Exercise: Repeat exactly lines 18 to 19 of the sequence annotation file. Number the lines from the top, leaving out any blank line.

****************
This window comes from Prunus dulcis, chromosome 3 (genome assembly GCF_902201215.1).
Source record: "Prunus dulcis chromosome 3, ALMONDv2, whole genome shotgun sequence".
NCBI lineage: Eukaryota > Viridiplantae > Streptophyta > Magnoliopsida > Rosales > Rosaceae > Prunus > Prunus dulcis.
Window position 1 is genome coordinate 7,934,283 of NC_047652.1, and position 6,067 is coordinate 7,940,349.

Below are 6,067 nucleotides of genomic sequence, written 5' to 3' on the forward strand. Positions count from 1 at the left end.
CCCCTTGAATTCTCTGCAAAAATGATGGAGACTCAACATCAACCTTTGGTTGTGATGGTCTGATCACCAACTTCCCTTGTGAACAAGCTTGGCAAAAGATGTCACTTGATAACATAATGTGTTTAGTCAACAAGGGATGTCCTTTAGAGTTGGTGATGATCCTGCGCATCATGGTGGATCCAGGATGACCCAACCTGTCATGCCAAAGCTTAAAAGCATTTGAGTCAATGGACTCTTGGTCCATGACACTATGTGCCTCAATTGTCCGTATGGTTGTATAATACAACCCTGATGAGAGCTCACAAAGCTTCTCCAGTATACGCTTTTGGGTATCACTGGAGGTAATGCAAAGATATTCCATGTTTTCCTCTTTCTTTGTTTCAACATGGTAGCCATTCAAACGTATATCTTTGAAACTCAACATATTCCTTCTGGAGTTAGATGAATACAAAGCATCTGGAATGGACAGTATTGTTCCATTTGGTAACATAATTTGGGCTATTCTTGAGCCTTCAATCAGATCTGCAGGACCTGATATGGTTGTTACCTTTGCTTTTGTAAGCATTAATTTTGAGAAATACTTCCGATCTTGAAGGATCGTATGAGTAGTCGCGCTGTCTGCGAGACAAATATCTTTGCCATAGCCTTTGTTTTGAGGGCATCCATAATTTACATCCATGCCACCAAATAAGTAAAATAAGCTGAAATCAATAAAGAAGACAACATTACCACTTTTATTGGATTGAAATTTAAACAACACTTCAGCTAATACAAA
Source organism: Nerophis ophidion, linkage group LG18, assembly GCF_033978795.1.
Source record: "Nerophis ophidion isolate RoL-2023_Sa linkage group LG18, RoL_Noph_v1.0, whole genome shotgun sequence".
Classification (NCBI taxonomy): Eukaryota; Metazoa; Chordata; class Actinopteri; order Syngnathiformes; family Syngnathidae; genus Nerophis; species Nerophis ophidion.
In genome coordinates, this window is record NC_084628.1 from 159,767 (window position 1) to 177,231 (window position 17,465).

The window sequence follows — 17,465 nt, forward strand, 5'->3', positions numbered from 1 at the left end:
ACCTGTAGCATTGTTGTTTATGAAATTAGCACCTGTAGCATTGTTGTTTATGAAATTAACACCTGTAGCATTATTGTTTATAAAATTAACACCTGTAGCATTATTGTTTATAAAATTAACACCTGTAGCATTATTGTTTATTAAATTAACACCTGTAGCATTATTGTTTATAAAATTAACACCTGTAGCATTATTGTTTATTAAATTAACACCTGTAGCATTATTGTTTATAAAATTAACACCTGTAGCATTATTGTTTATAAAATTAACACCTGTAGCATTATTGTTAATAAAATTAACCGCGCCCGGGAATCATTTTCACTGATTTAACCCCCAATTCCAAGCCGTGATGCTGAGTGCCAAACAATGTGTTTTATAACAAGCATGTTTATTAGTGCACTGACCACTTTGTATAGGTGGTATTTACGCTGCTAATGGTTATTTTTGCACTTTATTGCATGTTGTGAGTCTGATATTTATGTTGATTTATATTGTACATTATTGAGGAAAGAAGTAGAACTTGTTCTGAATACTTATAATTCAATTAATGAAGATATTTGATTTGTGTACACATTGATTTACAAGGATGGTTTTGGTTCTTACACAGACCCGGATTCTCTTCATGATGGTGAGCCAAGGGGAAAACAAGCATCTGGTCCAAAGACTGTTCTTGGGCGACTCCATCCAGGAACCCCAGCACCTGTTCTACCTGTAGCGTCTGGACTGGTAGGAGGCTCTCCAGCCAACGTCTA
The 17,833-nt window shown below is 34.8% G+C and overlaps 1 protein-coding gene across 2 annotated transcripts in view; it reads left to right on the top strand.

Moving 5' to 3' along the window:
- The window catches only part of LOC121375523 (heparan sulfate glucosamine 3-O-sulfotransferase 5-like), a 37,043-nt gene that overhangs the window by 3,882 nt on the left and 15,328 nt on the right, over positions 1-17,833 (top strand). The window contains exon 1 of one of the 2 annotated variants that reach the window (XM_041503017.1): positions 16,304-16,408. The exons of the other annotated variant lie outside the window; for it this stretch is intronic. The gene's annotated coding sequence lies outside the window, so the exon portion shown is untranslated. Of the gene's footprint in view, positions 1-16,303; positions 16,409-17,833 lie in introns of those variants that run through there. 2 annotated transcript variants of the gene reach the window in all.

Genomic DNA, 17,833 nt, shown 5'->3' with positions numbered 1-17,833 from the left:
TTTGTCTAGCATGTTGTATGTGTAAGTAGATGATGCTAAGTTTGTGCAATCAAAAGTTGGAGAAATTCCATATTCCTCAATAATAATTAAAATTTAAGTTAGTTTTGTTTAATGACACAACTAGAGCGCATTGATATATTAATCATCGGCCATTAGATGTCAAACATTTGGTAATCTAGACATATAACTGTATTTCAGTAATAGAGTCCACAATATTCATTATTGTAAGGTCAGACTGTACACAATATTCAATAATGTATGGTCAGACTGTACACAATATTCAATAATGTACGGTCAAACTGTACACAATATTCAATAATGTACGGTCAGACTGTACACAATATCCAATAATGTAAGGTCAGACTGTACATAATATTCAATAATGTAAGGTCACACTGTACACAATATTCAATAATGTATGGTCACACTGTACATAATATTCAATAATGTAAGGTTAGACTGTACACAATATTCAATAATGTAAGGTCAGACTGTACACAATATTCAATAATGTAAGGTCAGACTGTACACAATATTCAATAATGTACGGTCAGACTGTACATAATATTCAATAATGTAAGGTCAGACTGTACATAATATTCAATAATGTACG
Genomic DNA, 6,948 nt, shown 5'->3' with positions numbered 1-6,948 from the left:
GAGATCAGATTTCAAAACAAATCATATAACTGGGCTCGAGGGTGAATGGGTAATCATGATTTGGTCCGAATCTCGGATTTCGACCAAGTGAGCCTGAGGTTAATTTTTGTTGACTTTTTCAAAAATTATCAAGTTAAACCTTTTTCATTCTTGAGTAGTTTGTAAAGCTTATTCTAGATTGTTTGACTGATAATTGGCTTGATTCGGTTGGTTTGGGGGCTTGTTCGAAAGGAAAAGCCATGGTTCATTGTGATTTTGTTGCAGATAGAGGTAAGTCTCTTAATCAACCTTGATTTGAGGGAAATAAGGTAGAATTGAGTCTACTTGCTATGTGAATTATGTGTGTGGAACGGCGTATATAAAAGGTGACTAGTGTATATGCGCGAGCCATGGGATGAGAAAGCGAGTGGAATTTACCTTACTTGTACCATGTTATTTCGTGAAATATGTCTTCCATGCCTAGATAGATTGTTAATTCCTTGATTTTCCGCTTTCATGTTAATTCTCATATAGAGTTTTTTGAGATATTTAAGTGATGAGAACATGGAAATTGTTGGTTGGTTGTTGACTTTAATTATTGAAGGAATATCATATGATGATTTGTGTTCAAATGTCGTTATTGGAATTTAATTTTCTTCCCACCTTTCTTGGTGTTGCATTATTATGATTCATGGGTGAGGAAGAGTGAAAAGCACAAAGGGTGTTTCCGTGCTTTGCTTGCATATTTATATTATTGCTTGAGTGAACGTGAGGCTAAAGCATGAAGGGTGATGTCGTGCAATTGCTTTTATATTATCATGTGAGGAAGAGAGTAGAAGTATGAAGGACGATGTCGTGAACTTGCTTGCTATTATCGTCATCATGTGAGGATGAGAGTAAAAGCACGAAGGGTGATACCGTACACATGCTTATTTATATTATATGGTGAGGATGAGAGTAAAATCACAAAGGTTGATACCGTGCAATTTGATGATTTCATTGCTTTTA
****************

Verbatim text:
Genomic DNA, 6,948 nt, shown 5'->3' with positions numbered 1-6,948 from the left:
GAGATCAGATTTCAAAACAAATCATATAACTGGGCTCGAGGGTGAATGGGTAATCATGATTTGGTCCGAATCTCGGATTTCGACCAAGTGAGCCTGAGGTTAATTTTTGTTGACTTTTTCAAAAATTATCAAGTTAAACCTTTTTCATTCTTGAGTAGTTTGTAAAGCTTATTCTAGATTGTTTGACTGATAATTGGCTTGATTCGGTTGGTTTGGGGGCTTGTTCGAAAGGAAAAGCCATGGTTCATTGTGATTTTGTTGCAGATAGAGGTAAGTCTCTTAATCAACCTTGATTTGAGGGAAATAAGGTAGAATTGAGTCTACTTGCTATGTGAATTATGTGTGTGGAACGGCGTATATAAAAGGTGACTAGTGTATATGCGCGAGCCATGGGATGAGAAAGCGAGTGGAATTTACCTTACTTGTACCATGTTATTTCGTGAAATATGTCTTCCATGCCTAGATAGATTGTTAATTCCTTGATTTTCCGCTTTCATGTTAATTCTCATATAGAGTTTTTTGAGATATTTAAGTGATGAGAACATGGAAATTGTTGGTTGGTTGTTGACTTTAATTATTGAAGGAATATCATATGATGATTTGTGTTCAAATGTCGTTATTGGAATTTAATTTTCTTCCCACCTTTCTTGGTGTTGCATTATTATGATTCATGGGTGAGGAAGAGTGAAAAGCACAAAGGGTGTTTCCGTGCTTTGCTTGCATATTTATATTATTGCTTGAGTGAACGTGAGGCTAAAGCATGAAGGGTGATGTCGTGCAATTGCTTTTATATTATCATGTGAGGAAGAGAGTAGAAGTATGAAGGACGATGTCGTGAACTTGCTTGCTATTATCGTCATCATGTGAGGATGAGAGTAAAAGCACGAAGGGTGATACCGTACACATGCTTATTTATATTATATGGTGAGGATGAGAGTAAAATCACAAAGGTTGATACCGTGCAATTTGATGATTTCATTGCTTTTA